Old Farm, New Plan

On our way to Michigan’s Upper Peninsula, we stopped at a little family farm we’d found through Harvest Hosts. This one’s a bit like parking in some stranger’s paddock by their barn instead of at an actual business, but thank goodness for small farms and small businesses like this one.

We didn’t go for an official tour because the one present member of the couple who lives and works here was busy feeding the chickens, watering the hogs, and working in the garden, all with her toddler on her back. Watching her from a distance while I sat and knitted reminded me keenly of all the things I used to do with Finn in a sling on my hip or in a backpack or strapped up front. Everything do everything but cut the grass, and man did that frustrate me because then it never got done!

Here they don’t cut the grass much, either. According to the description on the Harvest Hosts listing, this young couple is revitalizing this rundown old farm (named Danu Hof) with organic and ethical farm practices. There are egg-laying chickens and poultry chickens, plus hogs and several gardens. They sell from their farm store here where we’re parked, and the other partner was manning a market stalls across northern Michigan when we pulled in.

We did visit their store (a small outbuilding with a few shelves and coolers; available meat was listed in chalk on the cooler lids) and bought sausage and pork cuts.

We also walked the perimeter of their 160 acres, which turns out to be not very much walking, although lovely. We’re definitely in the north woods here, with short pines and spruce and hemlock and white cedar and paperbark birch, and that crunchy kind of moss underfoot that makes me feel like I’m walking on coral. We saw remnants of the old farm as we walked: survivor cherry trees from an orchard, overgrown Christmas trees in scattered rows, and the ubiquitous piles of junk dumped in a ravine that seem to be part and parcel of all old farms.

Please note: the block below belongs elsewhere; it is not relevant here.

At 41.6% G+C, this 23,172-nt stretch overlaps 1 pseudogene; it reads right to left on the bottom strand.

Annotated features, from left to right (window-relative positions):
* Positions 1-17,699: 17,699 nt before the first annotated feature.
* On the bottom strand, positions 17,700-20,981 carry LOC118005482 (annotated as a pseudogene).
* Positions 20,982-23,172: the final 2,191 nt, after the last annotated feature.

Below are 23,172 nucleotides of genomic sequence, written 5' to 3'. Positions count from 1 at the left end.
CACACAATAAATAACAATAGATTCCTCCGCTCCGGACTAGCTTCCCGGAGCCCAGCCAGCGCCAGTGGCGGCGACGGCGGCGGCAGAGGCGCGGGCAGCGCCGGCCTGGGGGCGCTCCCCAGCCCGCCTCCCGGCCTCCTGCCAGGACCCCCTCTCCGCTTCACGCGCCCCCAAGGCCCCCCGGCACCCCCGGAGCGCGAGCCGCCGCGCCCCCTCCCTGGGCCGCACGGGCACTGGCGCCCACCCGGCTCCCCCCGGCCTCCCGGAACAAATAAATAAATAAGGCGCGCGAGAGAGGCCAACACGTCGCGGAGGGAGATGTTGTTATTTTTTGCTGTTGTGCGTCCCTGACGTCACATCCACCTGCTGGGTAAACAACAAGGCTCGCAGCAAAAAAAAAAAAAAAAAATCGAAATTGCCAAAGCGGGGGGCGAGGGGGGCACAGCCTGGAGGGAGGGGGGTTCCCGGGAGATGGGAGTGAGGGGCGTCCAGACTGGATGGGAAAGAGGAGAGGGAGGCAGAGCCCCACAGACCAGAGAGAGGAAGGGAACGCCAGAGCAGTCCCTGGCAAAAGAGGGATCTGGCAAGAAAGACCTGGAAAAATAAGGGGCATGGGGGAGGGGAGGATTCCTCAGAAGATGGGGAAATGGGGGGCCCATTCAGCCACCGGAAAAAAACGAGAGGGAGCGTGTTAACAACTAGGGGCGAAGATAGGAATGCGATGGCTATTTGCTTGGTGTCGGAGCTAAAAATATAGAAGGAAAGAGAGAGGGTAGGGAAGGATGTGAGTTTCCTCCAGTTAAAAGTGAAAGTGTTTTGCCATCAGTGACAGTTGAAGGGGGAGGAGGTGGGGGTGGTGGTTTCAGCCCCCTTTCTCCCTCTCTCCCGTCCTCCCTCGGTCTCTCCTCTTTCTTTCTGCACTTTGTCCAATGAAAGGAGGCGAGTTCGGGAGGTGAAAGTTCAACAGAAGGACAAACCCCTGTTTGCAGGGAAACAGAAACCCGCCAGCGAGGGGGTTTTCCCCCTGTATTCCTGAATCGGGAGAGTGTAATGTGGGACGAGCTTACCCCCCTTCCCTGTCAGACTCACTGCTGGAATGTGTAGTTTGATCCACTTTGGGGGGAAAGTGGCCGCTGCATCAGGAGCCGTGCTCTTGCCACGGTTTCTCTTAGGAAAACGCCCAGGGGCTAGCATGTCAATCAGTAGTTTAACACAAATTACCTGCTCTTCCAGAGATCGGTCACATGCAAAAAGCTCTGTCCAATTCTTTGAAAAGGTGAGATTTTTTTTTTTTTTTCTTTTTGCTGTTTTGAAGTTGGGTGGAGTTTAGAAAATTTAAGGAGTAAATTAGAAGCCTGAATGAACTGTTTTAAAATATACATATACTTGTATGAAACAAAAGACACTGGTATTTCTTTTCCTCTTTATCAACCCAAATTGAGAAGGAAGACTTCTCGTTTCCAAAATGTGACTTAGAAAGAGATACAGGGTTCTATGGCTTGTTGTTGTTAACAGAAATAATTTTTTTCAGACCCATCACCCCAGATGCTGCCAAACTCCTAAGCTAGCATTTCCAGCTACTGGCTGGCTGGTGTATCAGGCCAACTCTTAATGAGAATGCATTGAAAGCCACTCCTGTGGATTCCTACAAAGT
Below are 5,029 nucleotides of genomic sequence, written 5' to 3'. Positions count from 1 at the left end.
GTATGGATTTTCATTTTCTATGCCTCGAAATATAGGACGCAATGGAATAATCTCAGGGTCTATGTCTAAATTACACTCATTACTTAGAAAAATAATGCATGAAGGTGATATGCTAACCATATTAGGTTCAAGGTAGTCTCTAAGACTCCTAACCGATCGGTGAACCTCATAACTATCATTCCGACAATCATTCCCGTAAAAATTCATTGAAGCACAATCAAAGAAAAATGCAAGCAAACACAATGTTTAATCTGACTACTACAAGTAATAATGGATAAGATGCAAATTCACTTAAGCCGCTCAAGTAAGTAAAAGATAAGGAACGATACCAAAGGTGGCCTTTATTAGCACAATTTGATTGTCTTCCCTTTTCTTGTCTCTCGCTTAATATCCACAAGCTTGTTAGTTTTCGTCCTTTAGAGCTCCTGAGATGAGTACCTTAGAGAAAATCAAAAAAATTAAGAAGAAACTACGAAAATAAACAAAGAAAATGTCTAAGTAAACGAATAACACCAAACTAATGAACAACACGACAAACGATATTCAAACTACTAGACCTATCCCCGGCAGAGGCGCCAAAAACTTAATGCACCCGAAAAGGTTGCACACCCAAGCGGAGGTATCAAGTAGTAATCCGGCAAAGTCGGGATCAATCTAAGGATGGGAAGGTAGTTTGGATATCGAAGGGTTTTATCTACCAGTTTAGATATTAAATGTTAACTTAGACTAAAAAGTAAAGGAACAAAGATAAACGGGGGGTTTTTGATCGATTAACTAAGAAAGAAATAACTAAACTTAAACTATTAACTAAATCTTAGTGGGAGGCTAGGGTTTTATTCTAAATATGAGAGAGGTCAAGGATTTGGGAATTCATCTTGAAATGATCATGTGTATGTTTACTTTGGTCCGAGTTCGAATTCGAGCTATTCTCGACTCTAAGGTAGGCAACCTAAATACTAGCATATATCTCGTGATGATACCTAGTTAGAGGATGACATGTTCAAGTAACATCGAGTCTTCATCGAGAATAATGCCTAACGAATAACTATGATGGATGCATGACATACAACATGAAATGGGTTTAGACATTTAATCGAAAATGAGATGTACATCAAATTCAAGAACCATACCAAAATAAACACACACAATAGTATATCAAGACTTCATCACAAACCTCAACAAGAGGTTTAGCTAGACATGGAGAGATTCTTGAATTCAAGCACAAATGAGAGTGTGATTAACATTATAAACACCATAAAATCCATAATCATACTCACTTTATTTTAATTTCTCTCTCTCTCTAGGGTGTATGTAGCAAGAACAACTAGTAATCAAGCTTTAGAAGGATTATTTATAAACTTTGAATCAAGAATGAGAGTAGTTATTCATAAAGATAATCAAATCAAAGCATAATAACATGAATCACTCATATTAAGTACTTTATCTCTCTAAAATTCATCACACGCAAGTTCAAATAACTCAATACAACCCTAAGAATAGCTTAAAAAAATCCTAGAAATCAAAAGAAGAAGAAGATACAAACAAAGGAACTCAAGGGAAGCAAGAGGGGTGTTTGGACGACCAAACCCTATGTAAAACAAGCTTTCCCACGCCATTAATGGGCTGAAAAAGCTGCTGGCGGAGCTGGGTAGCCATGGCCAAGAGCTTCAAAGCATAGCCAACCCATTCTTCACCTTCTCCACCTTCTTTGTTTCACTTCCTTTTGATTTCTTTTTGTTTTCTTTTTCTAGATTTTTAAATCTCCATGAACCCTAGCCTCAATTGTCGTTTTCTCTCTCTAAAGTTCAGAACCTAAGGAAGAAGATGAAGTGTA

Banjo has been beside herself with excitement over the wandering roosters and the mysterious sounds coming from the pig sty. Center on her radar is the black farm cat who follows the mom around during her chores. I don’t think Banjo got in a wink of napping all afternoon and evening as we sat outside. Her nose was constantly at work and she whipped her head from side to side the whole time. We kept her close; I wasn’t worried about the farm cat, but one wandering chicken came mighty close to settling in the shade under the trailer.

We’re continuing to head north after this one-night stop, over the bridge at Mackinaw and into the UP and northern Wisconsin, where you can see from all my blue icons that we spent an active, lovely summer last year. This year though we’re staying in place only for the July 4 weekend and one last howdy with Tracy’s extended family up here. Then we’re headed west along U.S. Highway 2, the northernmost highway in the U.S. that goes through an area called the Hi-Line, adjacent to the old Great Northern Railway. We’re both so looking forward to that.

Just so I don’t end this post with a photo of a map, here’s a straggler from Waterloo Recreation Area that we just came from, southeast of Lansing. Banjo and I were walking our morning walk and caught the sunrise before anyone else was up; in just a couple of hours that beach would be teaming with families. This though is my favorite time of day.